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Publication numberUS3824006 A
Publication typeGrant
Publication dateJul 16, 1974
Filing dateNov 24, 1971
Priority dateApr 23, 1968
Publication numberUS 3824006 A, US 3824006A, US-A-3824006, US3824006 A, US3824006A
InventorsF Voit
Original AssigneeF Voit
Export CitationBiBTeX, EndNote, RefMan
External Links: USPTO, USPTO Assignment, Espacenet
Optical spectacles including adhesive bonding means between metal spectacle frames and ophthalmic lenses
US 3824006 A
Abstract
A pair of optical spectacles comprising metal frame parts and lenses of silicate glass bonded to the frame parts with a bonding agent and a method of producing same. The bonding agent is a heat curable material disposed between and in direct contact with the metal parts and lenses. The heat curable material comprises a low melting powder metal mixed with a heat curable eopxy resin adhesive having a hardener which provides a source of hydrogen. In a specific embodiment of the invention, the bonding agent is placed on the frame parts and lenses initially before the final bonding is effected between the parts. The bonding of the parts is effected by heating the combination thereof to a temperature of up to above 300 DEG C. More specifically, the combination of the frame parts, lenses and bonding agent is heated to a temperature within a range of from about 200 DEG C to about 300 DEG C.
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United States Patent [191 Voit [ OPTICAL SPECTACLES INCLUDING ADHESIVE BONDING MEANS BETWEEN METAL SPECTACLE FRAMES AND OPHTHALMIC LENSES [76] lnventor: Franz Voit, No. 6, Talstrasse,

Eutingen/Baden, Germany 22 Filed: Nov. 24, 1971 21 Appl. No.: 201,665

Related US. Application Data [63] Continuation-impart of Ser. No. 818,245, April 22,

1969, abandoned.

[30] Foreign Application Priority Data Apr. 23, 1968 Germany 1772266 [52] US. Cl 351/106, 351/92, 351/178 [51] Int. Cl G026 l/04, G02C 13/00 [58] Field of Search 351/178, 106, 92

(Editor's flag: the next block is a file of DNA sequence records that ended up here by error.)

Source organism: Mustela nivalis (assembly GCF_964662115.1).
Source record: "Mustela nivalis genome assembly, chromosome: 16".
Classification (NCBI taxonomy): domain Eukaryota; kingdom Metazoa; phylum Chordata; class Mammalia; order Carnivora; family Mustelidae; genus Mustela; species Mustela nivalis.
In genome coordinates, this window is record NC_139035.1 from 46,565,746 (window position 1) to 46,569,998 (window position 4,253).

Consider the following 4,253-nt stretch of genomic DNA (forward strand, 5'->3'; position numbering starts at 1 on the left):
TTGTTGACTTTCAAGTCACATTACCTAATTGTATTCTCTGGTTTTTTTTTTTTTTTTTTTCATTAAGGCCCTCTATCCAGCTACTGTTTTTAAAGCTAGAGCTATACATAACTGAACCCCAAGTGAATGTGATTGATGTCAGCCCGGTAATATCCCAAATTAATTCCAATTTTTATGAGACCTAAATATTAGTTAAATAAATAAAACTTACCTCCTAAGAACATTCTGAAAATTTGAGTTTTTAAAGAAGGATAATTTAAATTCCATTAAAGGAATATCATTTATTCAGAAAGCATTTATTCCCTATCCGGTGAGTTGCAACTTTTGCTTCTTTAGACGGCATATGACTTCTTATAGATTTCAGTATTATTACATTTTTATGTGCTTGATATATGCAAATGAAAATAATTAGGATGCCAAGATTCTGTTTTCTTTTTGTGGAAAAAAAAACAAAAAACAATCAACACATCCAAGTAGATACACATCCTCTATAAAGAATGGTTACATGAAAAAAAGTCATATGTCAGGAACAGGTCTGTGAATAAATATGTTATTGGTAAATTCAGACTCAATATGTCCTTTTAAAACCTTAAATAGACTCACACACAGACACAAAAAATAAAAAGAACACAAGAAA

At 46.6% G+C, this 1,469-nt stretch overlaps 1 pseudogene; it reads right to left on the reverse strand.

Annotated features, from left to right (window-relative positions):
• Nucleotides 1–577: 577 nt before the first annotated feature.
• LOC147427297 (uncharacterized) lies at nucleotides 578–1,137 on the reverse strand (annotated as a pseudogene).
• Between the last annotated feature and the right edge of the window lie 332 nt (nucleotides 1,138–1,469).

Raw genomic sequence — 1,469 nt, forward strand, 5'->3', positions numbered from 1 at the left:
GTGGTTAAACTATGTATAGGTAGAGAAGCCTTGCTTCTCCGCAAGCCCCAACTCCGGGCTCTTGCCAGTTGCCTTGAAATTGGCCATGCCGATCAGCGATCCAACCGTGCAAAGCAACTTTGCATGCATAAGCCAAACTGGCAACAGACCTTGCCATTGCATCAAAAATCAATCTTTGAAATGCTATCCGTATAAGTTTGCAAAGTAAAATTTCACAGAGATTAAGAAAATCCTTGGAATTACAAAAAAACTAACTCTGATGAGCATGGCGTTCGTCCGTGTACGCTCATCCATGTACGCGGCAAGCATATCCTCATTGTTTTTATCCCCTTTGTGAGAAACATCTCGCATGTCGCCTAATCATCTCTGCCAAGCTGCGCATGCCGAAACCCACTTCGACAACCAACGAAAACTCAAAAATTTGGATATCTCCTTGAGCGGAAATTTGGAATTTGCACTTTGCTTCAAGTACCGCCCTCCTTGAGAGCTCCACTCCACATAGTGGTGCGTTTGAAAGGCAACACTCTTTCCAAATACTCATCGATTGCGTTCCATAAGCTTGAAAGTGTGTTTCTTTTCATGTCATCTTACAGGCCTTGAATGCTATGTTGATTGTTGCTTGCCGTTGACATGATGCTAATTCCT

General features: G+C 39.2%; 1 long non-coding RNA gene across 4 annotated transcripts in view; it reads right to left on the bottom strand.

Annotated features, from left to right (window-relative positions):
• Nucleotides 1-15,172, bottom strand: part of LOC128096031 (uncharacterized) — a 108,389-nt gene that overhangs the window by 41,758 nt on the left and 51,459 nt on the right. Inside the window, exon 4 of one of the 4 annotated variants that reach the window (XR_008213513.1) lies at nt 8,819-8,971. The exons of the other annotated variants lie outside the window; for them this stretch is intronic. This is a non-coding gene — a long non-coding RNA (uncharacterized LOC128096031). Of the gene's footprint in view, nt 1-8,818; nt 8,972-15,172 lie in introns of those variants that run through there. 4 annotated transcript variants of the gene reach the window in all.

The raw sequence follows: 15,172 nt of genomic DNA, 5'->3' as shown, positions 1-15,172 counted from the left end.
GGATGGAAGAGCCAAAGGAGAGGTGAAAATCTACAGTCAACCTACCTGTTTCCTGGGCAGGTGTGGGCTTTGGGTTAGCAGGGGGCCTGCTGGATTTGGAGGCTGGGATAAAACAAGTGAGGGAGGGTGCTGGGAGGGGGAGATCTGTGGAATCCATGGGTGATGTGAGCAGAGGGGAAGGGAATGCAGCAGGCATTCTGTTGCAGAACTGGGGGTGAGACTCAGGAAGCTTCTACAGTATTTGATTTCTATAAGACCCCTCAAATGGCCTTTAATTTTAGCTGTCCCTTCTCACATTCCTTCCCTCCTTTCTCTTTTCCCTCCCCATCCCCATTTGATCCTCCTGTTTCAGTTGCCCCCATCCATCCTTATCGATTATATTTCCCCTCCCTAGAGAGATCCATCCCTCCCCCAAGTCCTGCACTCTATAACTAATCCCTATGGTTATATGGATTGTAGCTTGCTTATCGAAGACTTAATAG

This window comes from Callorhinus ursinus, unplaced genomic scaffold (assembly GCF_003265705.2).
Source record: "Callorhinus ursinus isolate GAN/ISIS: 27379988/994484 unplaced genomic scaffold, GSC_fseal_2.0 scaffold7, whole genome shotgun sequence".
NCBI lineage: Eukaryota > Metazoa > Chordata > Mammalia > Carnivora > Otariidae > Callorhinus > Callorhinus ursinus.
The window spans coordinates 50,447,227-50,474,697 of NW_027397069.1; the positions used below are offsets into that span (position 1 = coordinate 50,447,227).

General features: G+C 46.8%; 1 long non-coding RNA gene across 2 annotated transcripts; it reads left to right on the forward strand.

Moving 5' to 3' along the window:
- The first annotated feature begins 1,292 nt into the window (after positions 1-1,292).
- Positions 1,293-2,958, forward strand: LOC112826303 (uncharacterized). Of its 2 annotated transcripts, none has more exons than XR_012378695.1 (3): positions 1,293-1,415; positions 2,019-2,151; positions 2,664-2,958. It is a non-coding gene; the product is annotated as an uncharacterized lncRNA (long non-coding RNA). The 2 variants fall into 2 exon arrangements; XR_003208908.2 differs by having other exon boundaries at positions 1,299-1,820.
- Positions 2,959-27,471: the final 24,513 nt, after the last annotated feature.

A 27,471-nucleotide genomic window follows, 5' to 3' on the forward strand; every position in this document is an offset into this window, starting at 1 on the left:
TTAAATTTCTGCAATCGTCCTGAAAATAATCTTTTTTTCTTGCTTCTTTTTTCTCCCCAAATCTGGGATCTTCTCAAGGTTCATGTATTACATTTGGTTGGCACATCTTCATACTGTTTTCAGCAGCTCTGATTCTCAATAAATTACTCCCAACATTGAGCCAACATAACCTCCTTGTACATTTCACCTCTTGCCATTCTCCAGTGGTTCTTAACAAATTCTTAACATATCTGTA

[56] References Cited UNITED STATES PATENTS 2,841,051 7/1958 Stegeman 351/106 3,243,249 3/1966 Lissac 351/106 X FOREIGN PATENTS 0R APPLICATIONS 2,006,739 H1970 France.... 351/178 July 16, 1974 Primary Examiner-Ronald L. Wibert Assistant Examiner-Paul A. Sache'r Attorney, Agent, or FirmMarkva & Smith 5 7] ABSTRACT A pair of optical spectacles comprising metal frame parts and lenses of silicate glass bonded to the frame parts with a bonding agent and a method of producing same. The bonding agent is a heat curable material disposed between and in direct contact with the metal parts and lenses. The heat curable material comprises a low melting powder metal mixed with a heat curable eopxy resin adhesive having a hardener which provides a source of hydrogen. In a specific embodiment of the invention, the bonding agent is placed on the frame parts and lenses initially before the final bonding is effected between the parts. The bonding of the parts is effected by heating the combination thereof to a temperature of up to above 300 C. More specifically, the combination of the frame parts, lenses and bonding agent is heated to a temperature within a range of from about 200 C to about 300 C.

6 Claims, 6 Drawing Figures PAIENTED JUL I e 1914 FIG] RELATED APPLICATION This application is a continuation-in-part of copending application Ser. No. 818,245 filed Apr. 22,1969, now abandoned, by the same inventor.

BACKGROUND OF THE INVENTION The invention relates to optical spectacles, and more specifically to a novel type of connection between silicate glass lenses and their metal retaining parts such as the bridge, the bow hinge, the bracket, decorative features, etc. There area number of problems-associated with the known methods of connecting spectacle parts. Such prior connections make use of pure adhesive which, even at normal temperatures, possess a very low strength. This low strength is further reduced when such spectacles are heated such as in tropical regions. Because the prior art pure adhesive connections have such a low strength, the joints between the metal parts and the lenses must be extremely large. Consequently, the field of view is limited. That is, more metal is required to be placed in the parts additionally resulting in increased cost and spectacles having a relatively heavy weight.